On Political Change, Climate Change, and the Choice to Not Have Children
My partner and I were trying to have a baby despite our climate fears. Then Trump was elected.
Kate Schapira is the author of six books and eleven chapbooks of poetry. Her prose has appeared in The Rumpus, The Toast, About Place, and Reckoning. She lives in Providence, RI, where she writes, teaches, runs the Publicly Complex Reading Series, and periodically offers Climate Anxiety Counseling.
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A down pillow, grey with dust, came down the line. I was angry at it, at how light it was, how easy it was to pass.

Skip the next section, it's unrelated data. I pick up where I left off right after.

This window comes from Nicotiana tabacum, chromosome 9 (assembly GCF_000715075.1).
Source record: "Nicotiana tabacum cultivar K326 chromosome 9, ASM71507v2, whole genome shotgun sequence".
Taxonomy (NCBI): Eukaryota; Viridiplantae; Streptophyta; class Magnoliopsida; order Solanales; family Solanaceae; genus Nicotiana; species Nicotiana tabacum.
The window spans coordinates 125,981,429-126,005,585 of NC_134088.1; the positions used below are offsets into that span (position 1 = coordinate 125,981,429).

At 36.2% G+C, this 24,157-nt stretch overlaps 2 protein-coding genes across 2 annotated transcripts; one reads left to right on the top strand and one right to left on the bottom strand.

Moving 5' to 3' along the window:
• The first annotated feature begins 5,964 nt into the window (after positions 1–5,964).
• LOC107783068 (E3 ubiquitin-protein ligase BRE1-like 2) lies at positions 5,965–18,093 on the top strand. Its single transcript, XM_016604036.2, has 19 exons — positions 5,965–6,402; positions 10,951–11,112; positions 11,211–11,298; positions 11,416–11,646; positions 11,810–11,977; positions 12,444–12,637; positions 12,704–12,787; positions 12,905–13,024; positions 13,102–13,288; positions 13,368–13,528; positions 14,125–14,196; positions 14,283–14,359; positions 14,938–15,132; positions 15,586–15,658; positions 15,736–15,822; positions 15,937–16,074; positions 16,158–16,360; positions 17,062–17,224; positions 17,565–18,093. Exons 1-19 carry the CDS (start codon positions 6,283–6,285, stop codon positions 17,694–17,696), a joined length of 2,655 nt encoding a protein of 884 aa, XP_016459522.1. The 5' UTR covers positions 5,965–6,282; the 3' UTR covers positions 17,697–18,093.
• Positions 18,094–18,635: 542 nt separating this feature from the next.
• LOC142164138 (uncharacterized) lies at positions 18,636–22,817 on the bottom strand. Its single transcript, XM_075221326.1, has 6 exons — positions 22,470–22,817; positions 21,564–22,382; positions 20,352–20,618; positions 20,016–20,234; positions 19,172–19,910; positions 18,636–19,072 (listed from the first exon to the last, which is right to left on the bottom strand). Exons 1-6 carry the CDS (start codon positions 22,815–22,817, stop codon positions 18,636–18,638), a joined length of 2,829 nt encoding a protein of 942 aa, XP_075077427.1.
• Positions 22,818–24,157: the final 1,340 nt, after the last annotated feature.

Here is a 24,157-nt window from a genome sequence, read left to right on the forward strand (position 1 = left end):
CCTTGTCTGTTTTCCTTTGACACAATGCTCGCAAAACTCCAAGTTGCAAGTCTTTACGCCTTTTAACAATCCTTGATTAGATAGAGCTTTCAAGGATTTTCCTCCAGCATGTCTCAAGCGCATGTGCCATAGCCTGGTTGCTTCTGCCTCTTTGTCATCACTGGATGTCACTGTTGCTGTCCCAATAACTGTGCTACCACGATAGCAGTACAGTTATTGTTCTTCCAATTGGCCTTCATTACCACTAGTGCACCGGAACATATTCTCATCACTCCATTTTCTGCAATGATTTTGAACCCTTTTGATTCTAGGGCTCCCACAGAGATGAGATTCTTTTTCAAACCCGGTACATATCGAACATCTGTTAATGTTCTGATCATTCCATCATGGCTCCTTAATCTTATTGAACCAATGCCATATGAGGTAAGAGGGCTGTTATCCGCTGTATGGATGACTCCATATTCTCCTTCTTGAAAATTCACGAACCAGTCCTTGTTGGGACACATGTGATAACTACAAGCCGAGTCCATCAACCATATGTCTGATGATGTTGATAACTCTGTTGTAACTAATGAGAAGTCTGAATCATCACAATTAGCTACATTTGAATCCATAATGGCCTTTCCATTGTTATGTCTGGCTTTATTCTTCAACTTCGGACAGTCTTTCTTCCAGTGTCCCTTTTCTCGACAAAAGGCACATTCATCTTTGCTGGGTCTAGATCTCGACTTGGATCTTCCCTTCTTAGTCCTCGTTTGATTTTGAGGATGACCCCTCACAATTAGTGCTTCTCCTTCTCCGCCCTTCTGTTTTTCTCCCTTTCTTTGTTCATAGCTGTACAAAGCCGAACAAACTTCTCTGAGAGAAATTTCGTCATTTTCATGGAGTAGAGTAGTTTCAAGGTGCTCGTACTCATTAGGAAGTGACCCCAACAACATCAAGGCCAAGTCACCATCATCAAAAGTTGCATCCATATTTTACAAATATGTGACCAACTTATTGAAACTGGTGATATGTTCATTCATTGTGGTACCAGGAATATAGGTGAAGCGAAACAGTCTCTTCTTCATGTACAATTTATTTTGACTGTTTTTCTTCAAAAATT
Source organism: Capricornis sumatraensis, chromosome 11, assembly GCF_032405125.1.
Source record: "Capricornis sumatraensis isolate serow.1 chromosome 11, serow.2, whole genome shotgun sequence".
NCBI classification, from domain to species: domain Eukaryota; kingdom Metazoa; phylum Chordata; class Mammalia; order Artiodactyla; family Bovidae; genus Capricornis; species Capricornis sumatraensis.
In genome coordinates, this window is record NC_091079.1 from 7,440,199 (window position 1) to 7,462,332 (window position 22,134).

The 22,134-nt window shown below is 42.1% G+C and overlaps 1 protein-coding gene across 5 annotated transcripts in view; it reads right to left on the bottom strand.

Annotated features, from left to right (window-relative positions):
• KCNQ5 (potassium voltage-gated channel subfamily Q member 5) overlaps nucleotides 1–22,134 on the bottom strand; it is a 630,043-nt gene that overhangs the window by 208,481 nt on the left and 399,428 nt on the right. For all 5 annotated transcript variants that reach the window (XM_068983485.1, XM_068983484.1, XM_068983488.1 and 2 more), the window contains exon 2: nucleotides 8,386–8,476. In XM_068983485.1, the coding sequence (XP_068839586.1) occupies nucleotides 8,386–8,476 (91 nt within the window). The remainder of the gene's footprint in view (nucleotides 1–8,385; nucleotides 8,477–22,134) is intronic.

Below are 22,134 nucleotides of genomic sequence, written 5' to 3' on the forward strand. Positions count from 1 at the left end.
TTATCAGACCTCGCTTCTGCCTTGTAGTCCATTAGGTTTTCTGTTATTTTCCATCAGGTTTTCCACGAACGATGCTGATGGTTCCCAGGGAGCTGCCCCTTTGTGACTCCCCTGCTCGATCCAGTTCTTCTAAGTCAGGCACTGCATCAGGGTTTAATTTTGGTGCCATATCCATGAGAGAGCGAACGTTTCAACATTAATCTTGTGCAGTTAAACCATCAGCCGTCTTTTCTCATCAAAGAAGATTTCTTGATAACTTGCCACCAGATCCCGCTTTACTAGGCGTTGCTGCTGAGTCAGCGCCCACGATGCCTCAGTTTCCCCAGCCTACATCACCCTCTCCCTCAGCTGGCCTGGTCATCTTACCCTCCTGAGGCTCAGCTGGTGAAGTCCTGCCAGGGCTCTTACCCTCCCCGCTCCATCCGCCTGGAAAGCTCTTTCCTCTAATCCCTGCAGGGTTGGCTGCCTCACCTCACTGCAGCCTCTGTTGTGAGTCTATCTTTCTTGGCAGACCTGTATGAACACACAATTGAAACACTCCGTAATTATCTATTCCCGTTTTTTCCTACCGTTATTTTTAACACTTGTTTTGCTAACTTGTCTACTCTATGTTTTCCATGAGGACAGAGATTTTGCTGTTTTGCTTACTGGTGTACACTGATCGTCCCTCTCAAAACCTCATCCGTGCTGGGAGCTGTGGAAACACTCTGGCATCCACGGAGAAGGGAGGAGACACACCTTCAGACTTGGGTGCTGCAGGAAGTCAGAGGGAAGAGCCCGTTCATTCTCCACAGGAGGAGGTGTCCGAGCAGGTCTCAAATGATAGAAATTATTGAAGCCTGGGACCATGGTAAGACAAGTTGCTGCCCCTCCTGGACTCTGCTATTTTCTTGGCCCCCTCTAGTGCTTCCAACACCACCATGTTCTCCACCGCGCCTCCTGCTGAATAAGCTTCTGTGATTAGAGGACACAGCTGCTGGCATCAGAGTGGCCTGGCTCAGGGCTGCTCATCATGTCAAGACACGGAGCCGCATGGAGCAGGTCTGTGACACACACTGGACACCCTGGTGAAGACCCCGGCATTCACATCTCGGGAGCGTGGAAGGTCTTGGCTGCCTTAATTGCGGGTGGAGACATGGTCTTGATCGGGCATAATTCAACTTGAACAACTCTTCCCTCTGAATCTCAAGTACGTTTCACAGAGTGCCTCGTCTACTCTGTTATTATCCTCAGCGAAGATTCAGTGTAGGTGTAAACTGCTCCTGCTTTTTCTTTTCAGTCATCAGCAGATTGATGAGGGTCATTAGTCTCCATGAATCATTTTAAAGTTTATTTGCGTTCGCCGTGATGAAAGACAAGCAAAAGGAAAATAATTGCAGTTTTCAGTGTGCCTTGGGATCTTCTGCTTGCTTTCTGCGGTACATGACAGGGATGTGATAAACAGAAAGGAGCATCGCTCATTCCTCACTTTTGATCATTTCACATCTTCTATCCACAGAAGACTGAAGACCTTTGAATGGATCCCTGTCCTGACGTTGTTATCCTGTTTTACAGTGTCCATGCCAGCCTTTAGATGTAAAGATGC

As a child growing up in a landlocked state, I’d imagined the flock of gulls as a cloud of wings, calls sounding like laughter. Now I was struggling to grasp all that we’d lost.
Kate Harris writes in Lands of Lost Borders, “Explorers might be extinct, in the historic sense of the vocation, but exploring still exists, will always exist: in the basic longing to learn what in the universe we are doing here.” This is exactly how I felt working at Hilda Glacier.